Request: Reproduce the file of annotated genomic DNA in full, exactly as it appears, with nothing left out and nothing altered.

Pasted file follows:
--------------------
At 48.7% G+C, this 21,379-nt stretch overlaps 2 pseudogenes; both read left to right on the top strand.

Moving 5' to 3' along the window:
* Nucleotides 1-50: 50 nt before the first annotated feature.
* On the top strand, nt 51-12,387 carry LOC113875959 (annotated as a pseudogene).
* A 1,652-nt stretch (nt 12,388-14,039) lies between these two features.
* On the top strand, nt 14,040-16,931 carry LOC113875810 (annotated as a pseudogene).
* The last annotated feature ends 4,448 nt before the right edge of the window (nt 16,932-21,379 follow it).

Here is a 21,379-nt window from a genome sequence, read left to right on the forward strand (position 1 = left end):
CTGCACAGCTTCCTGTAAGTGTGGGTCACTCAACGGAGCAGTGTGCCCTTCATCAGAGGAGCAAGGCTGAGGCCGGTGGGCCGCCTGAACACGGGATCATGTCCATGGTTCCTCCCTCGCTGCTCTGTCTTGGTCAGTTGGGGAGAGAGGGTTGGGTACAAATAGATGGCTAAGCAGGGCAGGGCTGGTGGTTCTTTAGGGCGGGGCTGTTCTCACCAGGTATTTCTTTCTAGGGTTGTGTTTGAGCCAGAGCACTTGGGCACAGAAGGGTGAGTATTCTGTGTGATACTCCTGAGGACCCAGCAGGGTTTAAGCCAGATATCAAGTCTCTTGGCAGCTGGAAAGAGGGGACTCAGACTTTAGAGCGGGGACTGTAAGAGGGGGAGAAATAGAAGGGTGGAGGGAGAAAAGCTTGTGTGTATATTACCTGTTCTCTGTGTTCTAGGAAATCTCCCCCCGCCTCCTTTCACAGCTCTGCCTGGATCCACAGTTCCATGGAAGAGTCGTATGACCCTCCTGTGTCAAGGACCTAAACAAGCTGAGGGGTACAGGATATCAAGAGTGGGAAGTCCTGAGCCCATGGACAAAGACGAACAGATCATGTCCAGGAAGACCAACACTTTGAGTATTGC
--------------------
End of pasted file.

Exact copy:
At 48.7% G+C, this 21,379-nt stretch overlaps 2 pseudogenes; both read left to right on the top strand.

Moving 5' to 3' along the window:
* Nucleotides 1-50: 50 nt before the first annotated feature.
* On the top strand, nt 51-12,387 carry LOC113875959 (annotated as a pseudogene).
* A 1,652-nt stretch (nt 12,388-14,039) lies between these two features.
* On the top strand, nt 14,040-16,931 carry LOC113875810 (annotated as a pseudogene).
* The last annotated feature ends 4,448 nt before the right edge of the window (nt 16,932-21,379 follow it).

Here is a 21,379-nt window from a genome sequence, read left to right on the forward strand (position 1 = left end):
CTGCACAGCTTCCTGTAAGTGTGGGTCACTCAACGGAGCAGTGTGCCCTTCATCAGAGGAGCAAGGCTGAGGCCGGTGGGCCGCCTGAACACGGGATCATGTCCATGGTTCCTCCCTCGCTGCTCTGTCTTGGTCAGTTGGGGAGAGAGGGTTGGGTACAAATAGATGGCTAAGCAGGGCAGGGCTGGTGGTTCTTTAGGGCGGGGCTGTTCTCACCAGGTATTTCTTTCTAGGGTTGTGTTTGAGCCAGAGCACTTGGGCACAGAAGGGTGAGTATTCTGTGTGATACTCCTGAGGACCCAGCAGGGTTTAAGCCAGATATCAAGTCTCTTGGCAGCTGGAAAGAGGGGACTCAGACTTTAGAGCGGGGACTGTAAGAGGGGGAGAAATAGAAGGGTGGAGGGAGAAAAGCTTGTGTGTATATTACCTGTTCTCTGTGTTCTAGGAAATCTCCCCCCGCCTCCTTTCACAGCTCTGCCTGGATCCACAGTTCCATGGAAGAGTCGTATGACCCTCCTGTGTCAAGGACCTAAACAAGCTGAGGGGTACAGGATATCAAGAGTGGGAAGTCCTGAGCCCATGGACAAAGACGAACAGATCATGTCCAGGAAGACCAACACTTTGAGTATTGC